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"For Zion's sake I will not hold my peace, for Jerusalem's sake I will not rest," the prophet Isaiah said. But he did not say in private conversation that "for state security one may sometimes not tell the whole truth."

What one could see then, one does not see now. And the conversations were so private that there was not one newspaper Thursday that did not quote something from them. What is true of a private conversation in Jerusalem is also true of a mysterious trip to Russia. Every state secret immediately becomes the talk of the town. Even Isaiah would have changed his comment today and told you that it is worth remaining quiet for Jerusalem's sake.

Sources in the Prime Minister's Bureau reported that the mendacious statement to the press was the private initiative of the prime minister's military secretary. Just as an army general is permitted not to tell the truth for security's sake, so we are permitted not to believe him.

So let it be clear - we indeed do not believe him. And it is also okay for us to assess that Meir Kalifi did not decide of his own accord to tell a lie. Do we need to mention again the inferior status of a half-truth?

From now on, any official statement from the bureau will be considered in our eyes false unless proven otherwise. We'll take everything with a grain of salt for our wounds. And we will allow ourselves to examine the proof.

That is exactly where this kind of suspicious credo trips up; if you believe in it, then I do not believe you. And it is not easy to replace trust that has been lost - sometimes it cannot be done at all.

And if it is state security that we are talking about, then security is first and foremost a matter of trust and credibility. Countries and armies that disseminate lies and half-truths testify to their own weakness.

When the Arabs were still Arabs and announced victories that had never been, they were already defeated; they had already marked their escape path with discarded boots. Then, in those far off days, we were victorious because an Israeli report won the day over an Egyptian report; anyone who distorted a report did not have the upper hand.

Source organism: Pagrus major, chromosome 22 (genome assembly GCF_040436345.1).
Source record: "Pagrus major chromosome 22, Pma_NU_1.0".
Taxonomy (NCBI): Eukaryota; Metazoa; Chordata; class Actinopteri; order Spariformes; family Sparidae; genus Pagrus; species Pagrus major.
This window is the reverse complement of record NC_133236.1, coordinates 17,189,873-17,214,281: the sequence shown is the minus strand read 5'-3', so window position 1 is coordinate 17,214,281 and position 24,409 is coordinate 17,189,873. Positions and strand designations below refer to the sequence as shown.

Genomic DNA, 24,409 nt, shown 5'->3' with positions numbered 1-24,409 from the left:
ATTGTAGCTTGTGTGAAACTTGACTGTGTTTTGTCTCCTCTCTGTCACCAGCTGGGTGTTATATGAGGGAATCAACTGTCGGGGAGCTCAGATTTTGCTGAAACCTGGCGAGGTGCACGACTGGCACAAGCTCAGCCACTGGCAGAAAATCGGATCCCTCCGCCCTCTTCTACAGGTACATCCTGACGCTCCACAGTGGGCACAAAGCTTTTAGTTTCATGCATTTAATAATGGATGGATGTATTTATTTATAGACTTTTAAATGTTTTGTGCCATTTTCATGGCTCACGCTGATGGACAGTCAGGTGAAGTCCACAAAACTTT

Credibility is power, as is written in every textbook ever read by Uzi Arad, the highest ranking official in state security. Over the years, our neighbors reined in their imaginations while we became more thoroughly integrated into the region.

Was it just by chance that the false dissemination was assigned to the ranking officer in the group? It was not merely the hand of fate that was involved in the fraud, it was more appropriate for a man in uniform to take the name of security in vain.

It is easier for him; in recent years, the army has specialized in press releases that are "sometimes not the whole truth."

If every time a senior official were to sin he would resign, the bureaus would empty out and the ranks of the unemployed would fill up. Therefore this time, once again, we will forgo the pathetic call for a resignation or a dismissal.

Instead, we hereby propose a freeze on all lies for a period of up to one year. A whole year without lies.

Can the public tolerate a decree of that kind? And will the Prime Minister's Bureau be able to bear it?

When I recall another kind of freeze, which started with a massive thaw, I am not sure my proposal for an end to the distortions is a good one.